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F1 | A postcard from the British Grand Prix

Last weekend’s British Grand Prix weekend saw safety again become a hot topic after several high-speed accidents, which caused many to wonder about the necessity of the sausage kerbs. Sebastian Vettel dazzled the crowd with his Williams FW14B whilst the unseasonably cold British weather made some feel rather blue in the paddock. All to come in a unique postcard from Silverstone.

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F1 | A postcard from the British Grand Prix
Fuente imagen: Ed Spencer-Motorlat

After three weeks away, Formula 1 returns to Europe for the British Grand Prix at Silverstone, a circuit steeped in passion and history but one that I’m not entirely in love with due to its rural location and bad weather that typically greets the travelling circus after four to five weeks of wall to wall sunshine.

However, I am willing to give this place a second chance, and so I decided to pack my bags for what looks set to be my third and final Grand Prix of the season. But rest assured, my talented MotorLAT colleagues should be onsite for races in North America and Europe, so stay tuned to their social media accounts.

Thursday

New venue, same old problems; why I bother arriving on Thursday when my pass is never ready bewilders me, but of course, if I don’t turn up for Thursday, a chance to ask questions in media sessions/press conferences goes with it, so it’s a lose-lose situation regardless of what I do.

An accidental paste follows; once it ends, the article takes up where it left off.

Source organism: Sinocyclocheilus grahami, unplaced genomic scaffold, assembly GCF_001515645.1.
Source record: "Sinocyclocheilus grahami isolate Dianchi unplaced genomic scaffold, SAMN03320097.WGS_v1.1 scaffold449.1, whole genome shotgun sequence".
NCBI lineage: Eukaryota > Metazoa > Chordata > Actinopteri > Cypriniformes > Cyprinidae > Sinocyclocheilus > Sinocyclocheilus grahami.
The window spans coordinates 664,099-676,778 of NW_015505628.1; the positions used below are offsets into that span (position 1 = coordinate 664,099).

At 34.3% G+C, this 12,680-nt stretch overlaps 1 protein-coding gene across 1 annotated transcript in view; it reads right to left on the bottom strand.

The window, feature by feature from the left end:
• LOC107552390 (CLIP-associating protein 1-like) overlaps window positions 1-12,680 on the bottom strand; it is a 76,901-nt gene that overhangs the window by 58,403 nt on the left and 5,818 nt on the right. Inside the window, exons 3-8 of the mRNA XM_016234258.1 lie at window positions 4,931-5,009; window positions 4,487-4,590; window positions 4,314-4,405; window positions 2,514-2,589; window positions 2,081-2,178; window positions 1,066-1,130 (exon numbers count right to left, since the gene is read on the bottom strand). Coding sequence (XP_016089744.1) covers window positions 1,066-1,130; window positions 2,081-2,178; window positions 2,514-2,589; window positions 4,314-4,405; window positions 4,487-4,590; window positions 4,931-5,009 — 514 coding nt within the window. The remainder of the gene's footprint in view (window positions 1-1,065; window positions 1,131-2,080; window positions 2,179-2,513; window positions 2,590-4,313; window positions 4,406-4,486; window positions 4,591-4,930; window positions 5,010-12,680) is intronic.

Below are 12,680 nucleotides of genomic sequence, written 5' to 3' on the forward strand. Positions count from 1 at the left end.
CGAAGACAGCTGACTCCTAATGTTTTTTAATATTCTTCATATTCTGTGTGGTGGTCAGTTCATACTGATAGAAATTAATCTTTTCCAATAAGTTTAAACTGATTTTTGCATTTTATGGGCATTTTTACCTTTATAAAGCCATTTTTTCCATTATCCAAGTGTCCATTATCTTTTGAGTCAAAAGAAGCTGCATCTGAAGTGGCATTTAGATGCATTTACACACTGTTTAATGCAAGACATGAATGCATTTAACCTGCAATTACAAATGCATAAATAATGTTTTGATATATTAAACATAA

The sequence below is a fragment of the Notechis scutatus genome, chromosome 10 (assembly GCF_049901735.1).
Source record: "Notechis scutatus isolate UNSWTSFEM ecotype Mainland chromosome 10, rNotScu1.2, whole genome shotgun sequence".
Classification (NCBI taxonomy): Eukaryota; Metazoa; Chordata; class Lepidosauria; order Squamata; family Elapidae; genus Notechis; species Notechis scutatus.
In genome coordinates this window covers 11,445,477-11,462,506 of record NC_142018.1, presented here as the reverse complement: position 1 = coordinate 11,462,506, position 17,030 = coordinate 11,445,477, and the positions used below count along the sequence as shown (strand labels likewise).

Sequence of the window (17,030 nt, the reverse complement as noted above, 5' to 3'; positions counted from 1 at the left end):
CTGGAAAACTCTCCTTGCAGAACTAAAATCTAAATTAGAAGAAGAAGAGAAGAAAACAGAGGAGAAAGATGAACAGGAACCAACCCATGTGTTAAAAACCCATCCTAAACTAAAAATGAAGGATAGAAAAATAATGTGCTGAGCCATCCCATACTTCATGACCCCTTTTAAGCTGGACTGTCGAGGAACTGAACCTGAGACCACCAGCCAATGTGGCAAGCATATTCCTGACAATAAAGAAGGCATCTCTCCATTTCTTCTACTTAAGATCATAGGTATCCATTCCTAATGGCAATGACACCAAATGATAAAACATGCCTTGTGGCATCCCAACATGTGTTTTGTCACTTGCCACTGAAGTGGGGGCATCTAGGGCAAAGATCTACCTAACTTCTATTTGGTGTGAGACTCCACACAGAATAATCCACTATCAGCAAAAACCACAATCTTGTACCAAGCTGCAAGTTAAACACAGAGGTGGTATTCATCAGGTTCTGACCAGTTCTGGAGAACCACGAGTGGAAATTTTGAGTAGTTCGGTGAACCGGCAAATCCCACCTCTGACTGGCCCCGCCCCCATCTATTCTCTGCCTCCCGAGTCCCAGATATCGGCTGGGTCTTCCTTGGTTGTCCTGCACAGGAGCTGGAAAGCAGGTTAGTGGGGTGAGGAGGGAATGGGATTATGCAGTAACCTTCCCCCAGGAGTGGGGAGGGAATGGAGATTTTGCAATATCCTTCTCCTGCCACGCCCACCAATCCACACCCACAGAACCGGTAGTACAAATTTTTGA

With Silverstone’s proximity to absolutely nowhere, I decide to sit around and do some typing as Formula One lurches from one PR own goal to another as Bernie Eccelstone’s car crash interview with Good Morning Britain hits the airwaves.

It seems another lifetime pass is going to be chucked firmly into the furnace after the former head of FOM defended his friend Vladimir Putin and his ex-driver Nelson Piquet in light of his recent racism row before putting the icing on this gateau of verbal diarrhoea by saying Lewis Hamilton should be happy with the three-time World champion’s apology.